When the news of Daphne Caruana Galizia's murder broke the first reaction I had was that deep down I knew there was a reason why I slowed down on my writing since the birth of my daughter.

The brushing off of threats, harassment and ridicule I received over the years since I started writing just didn't make sense any more. I did understand that when you express an opinion you will receive critique, I just never thought the feedback would come in the forms it did.

This is probably a reflection of a failed educational system coupled with the current amplification of hate on social media which seem to give anyone sitting across a keyboard carte blanche to, rather than attack the argument you're making, resort to personal attacks, harassment and threats, and for this to be considered normal and an acceptable avenue to take when we don't agree.

As a blogger, Daphne Caruana Galizia had her own unique style and this included the back and forth from brilliant investigative journalism to stories you'd find in trash tabloids. This style gave her an incredible following which was probably the envy of all major local newspapers. We all went on Alexa, looking at Malta's ratings and saw daphnecaruanagalizia.com sitting in the top 5 with giants like Facebook and Google.

I cannot say I didn't fiercely admire her. She had the best command of the English language I've ever seen on the island and she was able to keep anyone hooked to her writing even when tackling complex issues.

It wasn't up to her to educate her readers. Her readers should have been educated enough to read what she had to say, digest it and then carry on with their lives

Her writing was meticulous, yet at times it was unscrupulous. She went personal and sometimes she also published first and asked questions later which led to a number of libel suits, retractions, and deleted posts. I'm sure I'm not the only one who cannot understand how she could flip from brilliant journalism to trash talk in a matter of a few hours but this mix of posts is what probably led to her blog having the readership it did.

Sometimes she also wrote with utter privilege. She refused the MAP debate on the basis that women could go to Sicily and stock up on the medicine and she could easily shame women for the way they dressed and posed for photos she would lift off their Facebook profiles. But even though her style of feminism could be quite selective, she was a champion of women's rights and she was also very vocal when it came to migration issues.

Many look at her repertoire and are torn about what to make of her. Even in her death, the conversation has been polarised. But the truth is that there is nothing to make of Daphne Caruana Galizia. She was human, with all her strengths and flaws, with all the grey areas. It wasn't up to her to educate her readers. Her readers should have been educated enough to read what she had to say, digest it and then carry on with their lives.

Like any other news outlet out there, we were all aware of her biases, or even her agenda, and she didn't owe any one of us any explanations about the way she wrote. We decided to read her so it was up to us to take whatever we wanted from her writing.

We might never know the motive behind her tragic death but I hope we all understand this should be a wake up call. Rightly so, a journalist executed in a democratic country, an EU member state, rang alarm bells around the world for a reason. Complacency is what got us to this point and it's time we wake up from the slumber and realise the Malta we know and love is in a state of degeneration.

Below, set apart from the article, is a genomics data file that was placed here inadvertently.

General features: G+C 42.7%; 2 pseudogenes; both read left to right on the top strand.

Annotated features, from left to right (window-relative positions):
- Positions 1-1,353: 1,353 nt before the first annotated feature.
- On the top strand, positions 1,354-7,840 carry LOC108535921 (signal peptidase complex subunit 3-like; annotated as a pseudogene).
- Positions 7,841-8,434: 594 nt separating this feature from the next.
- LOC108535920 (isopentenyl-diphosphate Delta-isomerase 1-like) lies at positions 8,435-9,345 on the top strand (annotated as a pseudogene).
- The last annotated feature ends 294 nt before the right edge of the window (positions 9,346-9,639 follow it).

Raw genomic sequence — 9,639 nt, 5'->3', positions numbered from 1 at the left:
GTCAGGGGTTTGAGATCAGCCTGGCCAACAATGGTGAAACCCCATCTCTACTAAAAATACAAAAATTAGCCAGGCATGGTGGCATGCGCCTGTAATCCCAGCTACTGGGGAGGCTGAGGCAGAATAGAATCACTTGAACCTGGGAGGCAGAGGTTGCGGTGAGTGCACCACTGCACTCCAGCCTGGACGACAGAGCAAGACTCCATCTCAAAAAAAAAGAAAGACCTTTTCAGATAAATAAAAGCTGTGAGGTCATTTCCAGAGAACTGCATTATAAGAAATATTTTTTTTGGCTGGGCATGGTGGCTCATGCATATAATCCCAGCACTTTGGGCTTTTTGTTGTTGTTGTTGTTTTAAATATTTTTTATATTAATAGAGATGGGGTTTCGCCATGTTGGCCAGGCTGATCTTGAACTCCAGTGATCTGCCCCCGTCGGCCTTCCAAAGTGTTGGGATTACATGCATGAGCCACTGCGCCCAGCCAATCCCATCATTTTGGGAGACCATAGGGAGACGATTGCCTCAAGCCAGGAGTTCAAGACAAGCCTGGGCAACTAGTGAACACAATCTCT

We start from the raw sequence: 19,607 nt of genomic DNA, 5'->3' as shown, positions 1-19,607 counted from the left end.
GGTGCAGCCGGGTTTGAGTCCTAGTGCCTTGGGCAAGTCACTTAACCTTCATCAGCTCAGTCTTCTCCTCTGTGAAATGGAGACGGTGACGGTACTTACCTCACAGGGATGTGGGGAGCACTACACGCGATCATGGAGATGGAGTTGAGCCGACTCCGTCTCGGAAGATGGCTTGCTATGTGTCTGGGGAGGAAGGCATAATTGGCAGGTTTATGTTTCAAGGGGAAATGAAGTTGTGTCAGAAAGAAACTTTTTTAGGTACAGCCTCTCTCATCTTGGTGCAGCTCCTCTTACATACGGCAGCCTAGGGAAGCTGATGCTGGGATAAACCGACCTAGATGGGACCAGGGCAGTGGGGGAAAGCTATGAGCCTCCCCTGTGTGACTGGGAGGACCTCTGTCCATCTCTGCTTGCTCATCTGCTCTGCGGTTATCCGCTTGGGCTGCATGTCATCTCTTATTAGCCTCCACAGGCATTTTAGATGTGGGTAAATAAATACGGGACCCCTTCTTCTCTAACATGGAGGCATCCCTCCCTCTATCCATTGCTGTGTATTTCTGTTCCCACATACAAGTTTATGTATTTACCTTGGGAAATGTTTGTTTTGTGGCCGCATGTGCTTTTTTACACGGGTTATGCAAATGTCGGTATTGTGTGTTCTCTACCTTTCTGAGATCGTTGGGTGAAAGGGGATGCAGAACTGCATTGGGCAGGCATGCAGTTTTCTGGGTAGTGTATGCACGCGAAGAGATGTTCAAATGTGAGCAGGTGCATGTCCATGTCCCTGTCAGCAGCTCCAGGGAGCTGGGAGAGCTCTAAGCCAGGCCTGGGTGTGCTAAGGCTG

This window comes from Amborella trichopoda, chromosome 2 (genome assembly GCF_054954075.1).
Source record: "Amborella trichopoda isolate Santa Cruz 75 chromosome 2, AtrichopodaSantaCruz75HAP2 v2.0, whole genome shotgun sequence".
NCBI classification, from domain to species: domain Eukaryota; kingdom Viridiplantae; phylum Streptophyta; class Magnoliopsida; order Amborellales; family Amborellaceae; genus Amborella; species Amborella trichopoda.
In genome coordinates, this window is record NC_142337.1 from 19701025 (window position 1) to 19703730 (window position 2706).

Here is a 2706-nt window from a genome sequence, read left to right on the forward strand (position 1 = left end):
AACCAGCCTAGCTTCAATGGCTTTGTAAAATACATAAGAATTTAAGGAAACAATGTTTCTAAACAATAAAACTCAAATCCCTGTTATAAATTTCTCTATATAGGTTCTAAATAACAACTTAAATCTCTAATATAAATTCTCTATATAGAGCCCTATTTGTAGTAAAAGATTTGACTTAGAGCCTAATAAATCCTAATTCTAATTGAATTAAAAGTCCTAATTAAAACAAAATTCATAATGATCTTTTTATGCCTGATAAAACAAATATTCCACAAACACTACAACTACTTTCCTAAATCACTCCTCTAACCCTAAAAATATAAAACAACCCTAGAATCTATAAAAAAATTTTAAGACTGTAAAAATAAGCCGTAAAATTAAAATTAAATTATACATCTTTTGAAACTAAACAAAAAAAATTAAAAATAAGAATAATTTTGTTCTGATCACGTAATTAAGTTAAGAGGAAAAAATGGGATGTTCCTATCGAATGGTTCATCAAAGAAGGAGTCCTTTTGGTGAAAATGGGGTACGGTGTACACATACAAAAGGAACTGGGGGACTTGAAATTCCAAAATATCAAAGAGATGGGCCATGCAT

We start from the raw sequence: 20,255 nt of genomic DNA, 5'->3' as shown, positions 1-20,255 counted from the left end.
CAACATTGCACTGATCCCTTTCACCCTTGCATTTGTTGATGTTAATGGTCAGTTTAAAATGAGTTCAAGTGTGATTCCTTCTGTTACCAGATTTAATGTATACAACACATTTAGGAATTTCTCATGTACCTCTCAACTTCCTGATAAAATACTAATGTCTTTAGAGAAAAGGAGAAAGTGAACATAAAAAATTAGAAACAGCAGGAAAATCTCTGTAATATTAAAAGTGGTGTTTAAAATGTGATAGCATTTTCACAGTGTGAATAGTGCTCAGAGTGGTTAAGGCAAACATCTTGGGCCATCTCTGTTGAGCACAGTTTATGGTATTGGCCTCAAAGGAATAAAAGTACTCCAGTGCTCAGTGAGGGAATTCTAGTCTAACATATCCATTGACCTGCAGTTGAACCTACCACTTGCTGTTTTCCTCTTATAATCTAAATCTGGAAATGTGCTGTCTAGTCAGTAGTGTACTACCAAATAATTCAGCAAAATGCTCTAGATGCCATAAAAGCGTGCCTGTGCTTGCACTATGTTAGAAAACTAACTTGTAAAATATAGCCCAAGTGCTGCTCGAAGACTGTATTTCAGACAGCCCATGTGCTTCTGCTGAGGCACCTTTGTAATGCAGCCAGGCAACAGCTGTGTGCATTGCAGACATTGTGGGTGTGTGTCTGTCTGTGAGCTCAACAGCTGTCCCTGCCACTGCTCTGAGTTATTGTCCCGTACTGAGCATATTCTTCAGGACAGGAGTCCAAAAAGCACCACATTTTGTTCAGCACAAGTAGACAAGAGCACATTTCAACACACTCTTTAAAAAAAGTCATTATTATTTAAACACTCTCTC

Bombs are always used as a message and the message here was to spread fear. However, if you tolerate Daphne Caruana Galizia's death, your children will be next.

If you tolerate the words spoken by the leader of the Opposition who is trying to gain as much political mileage from this as he possibly can, even when just over a month ago he was referring to Daphne as "biċċa blogger" (degenerative term) in one of his rage fuelled speeches, your children will be next.

If you tolerate the suspension, and not the full dismissal, of the police sergeant who implied she deserved what happened a few minutes after her death then your children will be next.

If you tolerate the shambles of a press conference by the Commissioner of Police which happened 3 days too late, then your children will be next.

If you tolerate the complete disrespect shown by governmental institutions who didn't even have the decency to fly the flags at half mast when the European Commission did, then your children will be next.

If you tolerate any comments that in any way put limits on freedom of speech outside those already recognised by the constitution, then your children will be next.

If you tolerate people saying business should go on as usual because Malta really isn't all that bad since the sun shines 300 days a year, then your children will next.

If you tolerate comments like those by Deborah Schembri (yes I'm fully aware she apologised after there was public outcry), then your children will be next.

We cannot change what happened but we can shape what happens next.

I don't subscribe to all these calls for unity. Unity in this case means compliance. But this is not a call to arms, this is a call to action. We all have a voice and we must use it. If we all do, her death will not be in vain. It's time to ask for accountability from our governments and governmental institutions. It's time to keep those in power in check by relentlessly questioning their actions. And it's time to give all our help to the media, the one tool we all have right now which can protect us and our rights.


Comments not loading?

We recommend using Google Chrome or Mozilla Firefox.

Comments powered by Disqus